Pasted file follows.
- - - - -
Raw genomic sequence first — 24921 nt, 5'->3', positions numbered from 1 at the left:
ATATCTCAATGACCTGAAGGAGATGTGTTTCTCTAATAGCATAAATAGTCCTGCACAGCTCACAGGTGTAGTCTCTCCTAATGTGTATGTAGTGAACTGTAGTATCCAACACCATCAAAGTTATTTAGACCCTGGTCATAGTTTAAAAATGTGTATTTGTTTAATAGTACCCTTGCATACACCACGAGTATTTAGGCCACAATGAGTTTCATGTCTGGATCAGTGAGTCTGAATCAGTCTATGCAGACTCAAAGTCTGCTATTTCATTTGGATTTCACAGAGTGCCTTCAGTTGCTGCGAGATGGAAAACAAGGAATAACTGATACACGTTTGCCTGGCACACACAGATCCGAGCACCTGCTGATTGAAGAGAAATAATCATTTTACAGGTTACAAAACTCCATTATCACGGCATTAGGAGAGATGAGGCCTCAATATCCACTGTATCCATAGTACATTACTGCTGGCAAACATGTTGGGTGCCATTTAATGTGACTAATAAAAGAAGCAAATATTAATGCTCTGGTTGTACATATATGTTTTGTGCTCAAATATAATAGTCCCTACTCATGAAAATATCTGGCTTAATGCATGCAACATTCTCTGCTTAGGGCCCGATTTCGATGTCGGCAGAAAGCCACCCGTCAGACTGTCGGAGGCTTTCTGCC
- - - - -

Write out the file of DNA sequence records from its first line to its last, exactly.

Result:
Raw genomic sequence first — 24921 nt, 5'->3', positions numbered from 1 at the left:
ATATCTCAATGACCTGAAGGAGATGTGTTTCTCTAATAGCATAAATAGTCCTGCACAGCTCACAGGTGTAGTCTCTCCTAATGTGTATGTAGTGAACTGTAGTATCCAACACCATCAAAGTTATTTAGACCCTGGTCATAGTTTAAAAATGTGTATTTGTTTAATAGTACCCTTGCATACACCACGAGTATTTAGGCCACAATGAGTTTCATGTCTGGATCAGTGAGTCTGAATCAGTCTATGCAGACTCAAAGTCTGCTATTTCATTTGGATTTCACAGAGTGCCTTCAGTTGCTGCGAGATGGAAAACAAGGAATAACTGATACACGTTTGCCTGGCACACACAGATCCGAGCACCTGCTGATTGAAGAGAAATAATCATTTTACAGGTTACAAAACTCCATTATCACGGCATTAGGAGAGATGAGGCCTCAATATCCACTGTATCCATAGTACATTACTGCTGGCAAACATGTTGGGTGCCATTTAATGTGACTAATAAAAGAAGCAAATATTAATGCTCTGGTTGTACATATATGTTTTGTGCTCAAATATAATAGTCCCTACTCATGAAAATATCTGGCTTAATGCATGCAACATTCTCTGCTTAGGGCCCGATTTCGATGTCGGCAGAAAGCCACCCGTCAGACTGTCGGAGGCTTTCTGCC